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Review ARTICLE

Front. Oncol., 03 November 2020 | https://doi.org/10.3389/fonc.2020.568110

Alternol/Alteronol: Potent Anti-cancer Compounds With Multiple Mechanistic Actions

Wang Liu1, Jean C. Li1, Jian Huang2, Jiepeng Chen3, Jeffrey Holzbeierlein1 and Benyi Li1,2*
  • 1Department of Urology, The University of Kansas Medical Center, Kansas City, KS, United States
  • 2Institute of Molecular Pathology, The Affiliated Hospital, Guangdong Medical University, Zhanjiang, China
  • 3Sungen Bioscience Institute, Shantou, China

Alternol and its oxidate isomer Alteronol are small compounds isolated from the fermentation of a mutant fungus obtained from Taxus brevifolia bark. Preclinical studies showed their potent anti-cancer activities, including attenuating cellular survival pathways, altering protein levels of cell cycle regulators, activating xanthine dehydrogenase to cause accumulation of cellular reactive oxygen species and disrupting cell metabolism by disturbing four Krebs cycle enzymes specifically in malignant cells while having no significant effect on benign cells. In cancer cell culture models, Alternol or Alteronol exert their anti-cancer effect by inducing cell cycle arrest and triggering apoptotic cell death. In mice xenograft models, Alternol or Alteronol potently suppresses tumor growth with no obvious toxicity to the host with a wide therapeutic index over 30-fold. In conclusion, Alternol or Alteronol possess a great potential and feasibility to be developed as an effective anti-tumor therapeutic.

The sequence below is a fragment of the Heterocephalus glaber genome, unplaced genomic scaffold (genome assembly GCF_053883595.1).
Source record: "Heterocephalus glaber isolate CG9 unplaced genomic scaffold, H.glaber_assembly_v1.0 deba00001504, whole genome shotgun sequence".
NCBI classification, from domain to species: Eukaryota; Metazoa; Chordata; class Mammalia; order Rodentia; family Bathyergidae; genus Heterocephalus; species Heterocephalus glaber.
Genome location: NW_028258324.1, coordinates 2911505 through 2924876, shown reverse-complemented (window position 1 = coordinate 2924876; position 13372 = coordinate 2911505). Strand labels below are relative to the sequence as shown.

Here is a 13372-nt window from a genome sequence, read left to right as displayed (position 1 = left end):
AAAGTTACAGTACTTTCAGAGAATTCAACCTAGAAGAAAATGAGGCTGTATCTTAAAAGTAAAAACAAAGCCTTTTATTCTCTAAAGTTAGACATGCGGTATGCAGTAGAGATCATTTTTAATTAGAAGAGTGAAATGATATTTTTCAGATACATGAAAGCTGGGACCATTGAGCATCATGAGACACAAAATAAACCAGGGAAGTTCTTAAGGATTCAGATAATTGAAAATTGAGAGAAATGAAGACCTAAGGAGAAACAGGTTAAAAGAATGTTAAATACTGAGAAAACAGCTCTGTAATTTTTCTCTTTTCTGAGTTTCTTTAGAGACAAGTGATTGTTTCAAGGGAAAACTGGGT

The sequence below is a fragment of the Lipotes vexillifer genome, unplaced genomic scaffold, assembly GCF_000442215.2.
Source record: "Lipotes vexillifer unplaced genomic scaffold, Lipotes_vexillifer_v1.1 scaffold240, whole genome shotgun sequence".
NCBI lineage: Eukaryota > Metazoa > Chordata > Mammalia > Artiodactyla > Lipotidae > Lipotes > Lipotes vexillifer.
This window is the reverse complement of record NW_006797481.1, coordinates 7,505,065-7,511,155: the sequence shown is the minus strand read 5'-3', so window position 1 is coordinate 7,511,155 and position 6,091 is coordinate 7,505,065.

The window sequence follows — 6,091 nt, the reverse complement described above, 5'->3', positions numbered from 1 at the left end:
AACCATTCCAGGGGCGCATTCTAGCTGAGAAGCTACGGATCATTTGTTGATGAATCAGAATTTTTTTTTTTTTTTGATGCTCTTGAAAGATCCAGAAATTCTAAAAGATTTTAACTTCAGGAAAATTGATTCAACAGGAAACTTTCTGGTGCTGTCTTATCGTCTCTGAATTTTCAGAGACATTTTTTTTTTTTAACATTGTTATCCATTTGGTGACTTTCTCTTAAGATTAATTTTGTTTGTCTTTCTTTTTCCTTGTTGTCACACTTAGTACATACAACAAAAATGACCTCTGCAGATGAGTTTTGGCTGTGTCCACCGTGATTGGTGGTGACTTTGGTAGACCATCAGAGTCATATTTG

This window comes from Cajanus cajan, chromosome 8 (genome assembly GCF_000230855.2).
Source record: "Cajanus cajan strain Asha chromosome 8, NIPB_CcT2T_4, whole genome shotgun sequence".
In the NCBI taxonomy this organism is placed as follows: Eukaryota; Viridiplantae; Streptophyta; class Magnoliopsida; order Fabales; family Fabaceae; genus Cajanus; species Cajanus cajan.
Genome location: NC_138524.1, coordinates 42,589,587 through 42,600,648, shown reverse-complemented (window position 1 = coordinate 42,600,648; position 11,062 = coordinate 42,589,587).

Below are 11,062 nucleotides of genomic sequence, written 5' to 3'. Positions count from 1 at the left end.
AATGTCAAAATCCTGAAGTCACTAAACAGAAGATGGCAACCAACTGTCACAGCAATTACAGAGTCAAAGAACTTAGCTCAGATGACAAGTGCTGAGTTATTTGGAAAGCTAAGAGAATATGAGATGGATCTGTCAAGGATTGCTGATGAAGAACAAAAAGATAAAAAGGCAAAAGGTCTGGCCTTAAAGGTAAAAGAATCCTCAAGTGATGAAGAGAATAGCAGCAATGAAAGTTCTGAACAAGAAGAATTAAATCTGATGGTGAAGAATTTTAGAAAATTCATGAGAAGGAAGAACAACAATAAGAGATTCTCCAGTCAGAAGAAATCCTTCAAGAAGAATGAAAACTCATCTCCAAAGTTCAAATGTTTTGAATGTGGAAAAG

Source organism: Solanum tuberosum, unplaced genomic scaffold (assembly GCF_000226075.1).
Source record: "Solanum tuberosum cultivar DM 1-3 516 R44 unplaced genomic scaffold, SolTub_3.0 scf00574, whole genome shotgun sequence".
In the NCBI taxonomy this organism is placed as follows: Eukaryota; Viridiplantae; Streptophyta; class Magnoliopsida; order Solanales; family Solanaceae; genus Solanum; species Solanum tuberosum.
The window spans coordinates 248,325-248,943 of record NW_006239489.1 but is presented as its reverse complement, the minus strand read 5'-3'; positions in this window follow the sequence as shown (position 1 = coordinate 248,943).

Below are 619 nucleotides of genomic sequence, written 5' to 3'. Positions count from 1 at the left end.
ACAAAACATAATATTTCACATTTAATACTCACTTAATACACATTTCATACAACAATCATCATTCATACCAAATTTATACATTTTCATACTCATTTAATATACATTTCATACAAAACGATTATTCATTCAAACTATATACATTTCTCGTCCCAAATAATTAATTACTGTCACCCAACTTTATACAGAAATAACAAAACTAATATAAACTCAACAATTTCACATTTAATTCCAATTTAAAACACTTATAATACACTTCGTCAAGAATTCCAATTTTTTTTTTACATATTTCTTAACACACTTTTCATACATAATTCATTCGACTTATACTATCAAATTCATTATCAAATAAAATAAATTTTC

Introduction